53rd Plenary Meeting of General Assembly 74th Session

Preview Language:   English
14-Jan-2020 01:36:53
Delegations express serious concern as General Assembly adopts text increasing membership of Advisory Committee on administrative and budgetary questions at 53rd plenary meeting.

Available Languages: Six Official
Six Official
Other Formats
The General Assembly today decided to increase the membership of the Advisory Committee on Administrative and Budgetary Questions — an expert body to examine United Nations budget proposals — from 16 to 21 members, thus achieving more equitable geographical representation, effective on 1 January 2021.

By adopting resolution A/74/L.5, as orally amended, by a recorded vote of 120 in favour to 48 against, with 4 abstentions (Armenia, Bosnia and Herzegovina, Republic of Moldova, Serbia), the Assembly distributed five seats to each of the Group of African States and the Group of Asian and Pacific States, four seats to each of the Group of Latin American and Caribbean States and the Group of Western European and other States, and three seats to the Group of Eastern European States.

The Advisory Committee’s major functions include to examine and report on the budget submitted by the Secretary-General to the Assembly; advise the organ concerning any administrative and budgetary matters referred to it; and examine on behalf of the Assembly the administrative budgets of the specialized agencies and proposals for financial arrangements with such agencies.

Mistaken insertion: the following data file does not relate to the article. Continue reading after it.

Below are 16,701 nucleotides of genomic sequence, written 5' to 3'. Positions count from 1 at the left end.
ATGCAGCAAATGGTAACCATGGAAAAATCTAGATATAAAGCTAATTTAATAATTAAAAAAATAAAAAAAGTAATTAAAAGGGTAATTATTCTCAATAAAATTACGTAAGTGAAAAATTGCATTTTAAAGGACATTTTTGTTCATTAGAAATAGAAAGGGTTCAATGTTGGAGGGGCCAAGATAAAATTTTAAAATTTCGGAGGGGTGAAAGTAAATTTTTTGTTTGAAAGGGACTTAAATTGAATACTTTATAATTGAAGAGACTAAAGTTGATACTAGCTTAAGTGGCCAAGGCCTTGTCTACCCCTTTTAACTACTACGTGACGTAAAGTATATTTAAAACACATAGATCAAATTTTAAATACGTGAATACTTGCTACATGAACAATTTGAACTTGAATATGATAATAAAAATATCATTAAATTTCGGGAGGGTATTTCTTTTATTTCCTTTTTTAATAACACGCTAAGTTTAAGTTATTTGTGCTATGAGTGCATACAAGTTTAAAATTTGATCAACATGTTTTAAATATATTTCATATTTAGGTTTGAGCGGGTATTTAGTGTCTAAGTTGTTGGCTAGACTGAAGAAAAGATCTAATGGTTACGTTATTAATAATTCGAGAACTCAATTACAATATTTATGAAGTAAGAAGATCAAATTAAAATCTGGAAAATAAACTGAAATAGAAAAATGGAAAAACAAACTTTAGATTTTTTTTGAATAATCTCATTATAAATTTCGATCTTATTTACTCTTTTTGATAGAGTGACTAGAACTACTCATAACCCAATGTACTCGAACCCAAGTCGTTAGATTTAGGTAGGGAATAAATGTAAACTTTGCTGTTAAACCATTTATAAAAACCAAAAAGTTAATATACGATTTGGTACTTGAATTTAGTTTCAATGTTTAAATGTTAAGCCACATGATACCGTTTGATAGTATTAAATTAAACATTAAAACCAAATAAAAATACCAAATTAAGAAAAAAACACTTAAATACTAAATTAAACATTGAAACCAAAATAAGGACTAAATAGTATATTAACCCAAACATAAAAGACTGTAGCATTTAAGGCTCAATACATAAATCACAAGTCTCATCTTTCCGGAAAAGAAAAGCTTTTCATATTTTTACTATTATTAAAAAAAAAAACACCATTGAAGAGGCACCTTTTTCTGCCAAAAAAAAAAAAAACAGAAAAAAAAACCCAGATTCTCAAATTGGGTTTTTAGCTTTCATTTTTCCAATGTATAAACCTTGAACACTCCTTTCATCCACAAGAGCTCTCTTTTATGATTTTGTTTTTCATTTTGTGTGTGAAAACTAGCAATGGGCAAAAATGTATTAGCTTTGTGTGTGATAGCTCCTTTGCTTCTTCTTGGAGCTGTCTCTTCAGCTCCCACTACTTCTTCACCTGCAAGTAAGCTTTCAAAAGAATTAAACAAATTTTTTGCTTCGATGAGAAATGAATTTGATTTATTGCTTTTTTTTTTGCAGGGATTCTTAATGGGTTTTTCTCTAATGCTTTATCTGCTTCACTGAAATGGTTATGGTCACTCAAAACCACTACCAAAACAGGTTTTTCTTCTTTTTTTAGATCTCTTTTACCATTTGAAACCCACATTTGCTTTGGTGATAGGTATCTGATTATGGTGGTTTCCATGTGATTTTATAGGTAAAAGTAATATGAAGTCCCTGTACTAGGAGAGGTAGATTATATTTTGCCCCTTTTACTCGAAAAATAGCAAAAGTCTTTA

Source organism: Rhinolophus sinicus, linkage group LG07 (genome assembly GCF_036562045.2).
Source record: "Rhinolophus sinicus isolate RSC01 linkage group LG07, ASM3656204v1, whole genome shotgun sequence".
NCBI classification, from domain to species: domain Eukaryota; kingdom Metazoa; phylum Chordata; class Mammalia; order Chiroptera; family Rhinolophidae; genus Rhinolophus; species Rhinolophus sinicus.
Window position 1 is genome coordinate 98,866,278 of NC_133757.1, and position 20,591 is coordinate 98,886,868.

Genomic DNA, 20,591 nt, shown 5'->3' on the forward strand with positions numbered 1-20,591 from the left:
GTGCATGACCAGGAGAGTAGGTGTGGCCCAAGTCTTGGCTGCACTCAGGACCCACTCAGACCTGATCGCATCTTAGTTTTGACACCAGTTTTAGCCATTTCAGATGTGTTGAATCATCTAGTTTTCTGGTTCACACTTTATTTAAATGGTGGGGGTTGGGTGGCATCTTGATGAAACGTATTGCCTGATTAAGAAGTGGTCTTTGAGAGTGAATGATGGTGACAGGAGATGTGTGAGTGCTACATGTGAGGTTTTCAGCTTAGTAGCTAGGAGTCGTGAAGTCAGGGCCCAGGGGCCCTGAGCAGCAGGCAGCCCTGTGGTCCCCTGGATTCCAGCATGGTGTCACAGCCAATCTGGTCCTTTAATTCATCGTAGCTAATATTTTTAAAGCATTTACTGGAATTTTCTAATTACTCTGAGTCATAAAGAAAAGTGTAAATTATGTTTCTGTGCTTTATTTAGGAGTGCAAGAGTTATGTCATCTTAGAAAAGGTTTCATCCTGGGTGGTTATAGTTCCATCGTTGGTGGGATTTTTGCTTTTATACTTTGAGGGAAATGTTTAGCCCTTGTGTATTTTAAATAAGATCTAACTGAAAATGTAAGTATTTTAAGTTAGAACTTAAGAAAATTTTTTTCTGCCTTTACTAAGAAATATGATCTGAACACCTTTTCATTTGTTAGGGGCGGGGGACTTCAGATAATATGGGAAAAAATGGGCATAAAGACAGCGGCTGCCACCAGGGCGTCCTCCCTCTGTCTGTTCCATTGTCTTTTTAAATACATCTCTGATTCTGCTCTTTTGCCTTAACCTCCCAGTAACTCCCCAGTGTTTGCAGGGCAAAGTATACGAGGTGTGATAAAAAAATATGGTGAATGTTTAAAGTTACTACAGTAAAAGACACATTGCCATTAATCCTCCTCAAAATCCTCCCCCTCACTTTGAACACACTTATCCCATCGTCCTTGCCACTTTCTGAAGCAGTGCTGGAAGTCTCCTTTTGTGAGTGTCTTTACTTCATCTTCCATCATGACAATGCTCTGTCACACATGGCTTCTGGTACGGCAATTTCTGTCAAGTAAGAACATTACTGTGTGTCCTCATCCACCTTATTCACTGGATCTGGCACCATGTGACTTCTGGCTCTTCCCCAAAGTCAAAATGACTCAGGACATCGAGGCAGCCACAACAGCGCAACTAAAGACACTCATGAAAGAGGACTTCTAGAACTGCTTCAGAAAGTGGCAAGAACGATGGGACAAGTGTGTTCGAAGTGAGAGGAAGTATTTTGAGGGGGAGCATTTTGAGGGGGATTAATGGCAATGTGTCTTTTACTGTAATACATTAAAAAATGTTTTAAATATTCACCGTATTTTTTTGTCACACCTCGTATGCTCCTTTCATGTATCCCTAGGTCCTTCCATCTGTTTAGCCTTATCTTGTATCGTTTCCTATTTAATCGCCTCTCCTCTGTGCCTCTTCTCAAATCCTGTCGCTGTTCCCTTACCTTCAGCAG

Today’s Assembly action exposed deep division on the issue among Member States, with one side, mostly developing countries, insisting that enlarging the Advisory Committee’s membership to achieve broader geographical representation is long overdue and the other strongly protesting that the matter should have first been discussed by the Fifth Committee (Administrative and Budgetary).

An observer for the State of Palestine, speaking on behalf of the “Group of 77” developing countries and China, said that the last expansion of the Advisory Committee’s membership was decided in 1977, while the United Nations membership has increased by 25 per cent since then. The current distribution between regional groups within the Advisory Committee is incompatible with the objective of broad geographical representation and constitutes an unfair situation that should not have lasted this long.

Algeria’s delegate, speaking on behalf of the Non-Aligned Movement, expressed the bloc’s endorsement of the Group of 77’s initiative. Enlargement is an issue of political nature rather than a technical one, he said, stressing that Assembly Resolution 32/103 states that members of the Advisory Committee shall be selected from broad geographical areas.

Togo’s delegate, speaking on behalf of the African Group, said its member States have so far been represented in the Advisory Committee in a very limited way, welcoming the adoption of today’s resolution as a major step forward.

Prior to action, Croatia’s delegate, on behalf of the European Union, had attempted to amend the draft resolution by having the Assembly decide to discuss the matter in the first resumed session of the Fifth Committee in March. However, this move was voted down, as was Japan’s motion to postpone today’s action.